“It’s better to burn out than it is to rust.”
These words, attributed to Neil Young, embody my usual philosophy. There isn’t much time– fill as many minutes as you can with usefulness. I’ve driven several family members mad with my need to be constantly “doing.” Personally, I don’t see this as a flaw. It’s why I’m a lawyer, a parent, a quilter, a writer, a musician, an artist….The list goes on. Several of those titles are full-time occupations in and of themselves, but I cheerfully try to shove them all into 24-hour periods with sleep–sometimes–as a bonus.
Which brings us to the issue of burn-out.
Every few years, I have to confront the feeling that I just can’t stand X any more, X being varied subjects, depending on the day. Over the last seven years, it’s often been trying to learn about and deal with the needs of our special kids. We have no family within five states, so we’re it. Fortunately, we’re a couple that pull together when dealing with this issue instead of falling apart like so many others do. I may finally have a handle on them, though, thanks to an excellent BSC (yes, you, Heather!) who showed us how working with our instincts was REALLY the right way.
Now the emphasis of frustration has changed to the work. The more time I spend writing, which gives me a wonderful creative boost and rush, the more I realize I’ve lost that same quality in my law practice. Most days I dread even stepping in the office door or answering the phone.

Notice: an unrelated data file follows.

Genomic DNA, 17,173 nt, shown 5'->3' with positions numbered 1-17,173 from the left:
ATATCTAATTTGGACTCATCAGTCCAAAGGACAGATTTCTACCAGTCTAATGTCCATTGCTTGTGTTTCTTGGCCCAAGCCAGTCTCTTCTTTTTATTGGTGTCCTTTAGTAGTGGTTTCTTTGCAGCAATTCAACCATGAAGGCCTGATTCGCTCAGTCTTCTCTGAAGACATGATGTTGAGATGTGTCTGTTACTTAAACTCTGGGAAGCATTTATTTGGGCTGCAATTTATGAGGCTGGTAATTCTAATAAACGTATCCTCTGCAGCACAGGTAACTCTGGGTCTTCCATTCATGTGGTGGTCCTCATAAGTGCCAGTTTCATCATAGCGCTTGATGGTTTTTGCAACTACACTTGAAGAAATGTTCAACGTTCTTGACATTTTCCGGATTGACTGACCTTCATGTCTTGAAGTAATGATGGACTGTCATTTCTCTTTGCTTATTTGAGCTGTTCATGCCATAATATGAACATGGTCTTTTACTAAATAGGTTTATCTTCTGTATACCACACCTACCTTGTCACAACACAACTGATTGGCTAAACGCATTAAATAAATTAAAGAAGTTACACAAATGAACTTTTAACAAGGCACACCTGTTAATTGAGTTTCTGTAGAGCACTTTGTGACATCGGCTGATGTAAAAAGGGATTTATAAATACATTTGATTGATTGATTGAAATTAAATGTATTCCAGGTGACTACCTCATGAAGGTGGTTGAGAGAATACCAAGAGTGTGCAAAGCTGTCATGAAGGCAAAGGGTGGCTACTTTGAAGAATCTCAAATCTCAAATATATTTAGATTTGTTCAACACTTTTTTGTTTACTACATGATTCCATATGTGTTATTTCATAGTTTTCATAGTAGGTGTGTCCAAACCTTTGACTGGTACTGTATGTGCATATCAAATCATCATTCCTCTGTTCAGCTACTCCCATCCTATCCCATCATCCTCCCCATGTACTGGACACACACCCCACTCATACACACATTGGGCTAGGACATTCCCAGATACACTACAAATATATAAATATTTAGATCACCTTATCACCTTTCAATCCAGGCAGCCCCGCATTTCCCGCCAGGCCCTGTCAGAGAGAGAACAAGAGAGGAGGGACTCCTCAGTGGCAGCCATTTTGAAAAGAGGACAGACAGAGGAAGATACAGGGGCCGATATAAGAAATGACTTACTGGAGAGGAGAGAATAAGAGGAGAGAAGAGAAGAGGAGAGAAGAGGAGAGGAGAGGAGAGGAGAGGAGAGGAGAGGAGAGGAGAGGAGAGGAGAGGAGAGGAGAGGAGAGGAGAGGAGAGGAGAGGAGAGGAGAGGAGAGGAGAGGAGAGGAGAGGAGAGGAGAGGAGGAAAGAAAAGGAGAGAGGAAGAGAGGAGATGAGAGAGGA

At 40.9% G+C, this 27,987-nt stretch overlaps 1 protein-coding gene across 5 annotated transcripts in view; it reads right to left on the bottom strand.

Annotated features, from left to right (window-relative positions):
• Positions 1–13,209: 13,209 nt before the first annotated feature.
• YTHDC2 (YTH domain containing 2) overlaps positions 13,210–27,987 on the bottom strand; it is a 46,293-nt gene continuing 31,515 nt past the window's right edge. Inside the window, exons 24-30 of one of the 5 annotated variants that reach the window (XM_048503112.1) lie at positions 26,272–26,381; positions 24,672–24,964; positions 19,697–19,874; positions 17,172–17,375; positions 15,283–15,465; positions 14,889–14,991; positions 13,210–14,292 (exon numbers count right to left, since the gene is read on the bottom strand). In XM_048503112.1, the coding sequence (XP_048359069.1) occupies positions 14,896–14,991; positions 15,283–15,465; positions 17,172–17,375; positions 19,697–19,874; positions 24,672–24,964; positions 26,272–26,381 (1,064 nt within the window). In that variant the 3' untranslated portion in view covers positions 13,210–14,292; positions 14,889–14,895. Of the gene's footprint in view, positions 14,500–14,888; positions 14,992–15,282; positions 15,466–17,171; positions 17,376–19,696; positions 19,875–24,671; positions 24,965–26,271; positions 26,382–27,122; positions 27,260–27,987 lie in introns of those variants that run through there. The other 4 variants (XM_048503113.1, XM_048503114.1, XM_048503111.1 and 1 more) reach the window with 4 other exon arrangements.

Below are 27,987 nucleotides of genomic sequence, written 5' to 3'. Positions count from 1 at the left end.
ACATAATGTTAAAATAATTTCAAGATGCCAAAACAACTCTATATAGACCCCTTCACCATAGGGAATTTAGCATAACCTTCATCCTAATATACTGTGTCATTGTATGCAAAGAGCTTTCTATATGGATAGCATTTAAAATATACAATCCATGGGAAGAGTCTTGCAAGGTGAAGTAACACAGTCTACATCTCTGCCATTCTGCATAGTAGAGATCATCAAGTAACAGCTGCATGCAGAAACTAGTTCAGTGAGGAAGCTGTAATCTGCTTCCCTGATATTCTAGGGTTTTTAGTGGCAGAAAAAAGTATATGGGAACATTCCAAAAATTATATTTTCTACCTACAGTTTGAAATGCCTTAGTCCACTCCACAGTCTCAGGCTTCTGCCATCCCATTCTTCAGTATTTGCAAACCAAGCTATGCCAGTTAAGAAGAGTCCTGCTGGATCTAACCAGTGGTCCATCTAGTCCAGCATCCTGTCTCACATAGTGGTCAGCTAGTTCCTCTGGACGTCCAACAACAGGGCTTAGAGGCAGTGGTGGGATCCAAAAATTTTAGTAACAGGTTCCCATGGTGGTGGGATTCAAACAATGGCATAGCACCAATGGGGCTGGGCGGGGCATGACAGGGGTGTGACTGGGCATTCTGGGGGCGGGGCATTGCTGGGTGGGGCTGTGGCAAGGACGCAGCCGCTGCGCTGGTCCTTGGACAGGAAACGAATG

Many of my colleagues would point out family law is a difficult specialty, one steeped in personal involvement with people living in hell. They aren’t at their best–who could expect them to be? They are demanding and afraid and needy, very needy. My stationery reads ‘Counselor at Law,’ instead of attorney, mostly because I often do double duty. The big successes are far between. It’s not like real estate law, where someone wants to sell their house, someone wants to buy it and everyone leaves the transaction happy. In family law, more often, everyone loses and occasionally there are some trimmings left for the kids.
After 21 years of it…it’s starting to get old. I wonder how much more I have to give, at least in this form.
I’m certainly not alone. Burnout is a way of life in America, all of us pressured to do more and more, faster and faster, with less satisfaction than ever before. Stress is a national disease, as shown by the rising sales of prescription medication and self-medication. Can you afford to let either catch up with you?
Try this test for burnout: http://www.mindtools.com/stress/Brn/BurnoutSelfTest.htm
If you see you could use some help, here’s a site with some suggestions to help catch burn-out before it hurts you: http://www.helpguide.org/mental/burnout_signs_symptoms.htm
There are many more. Check them out. Take care of yourself. You deserve it.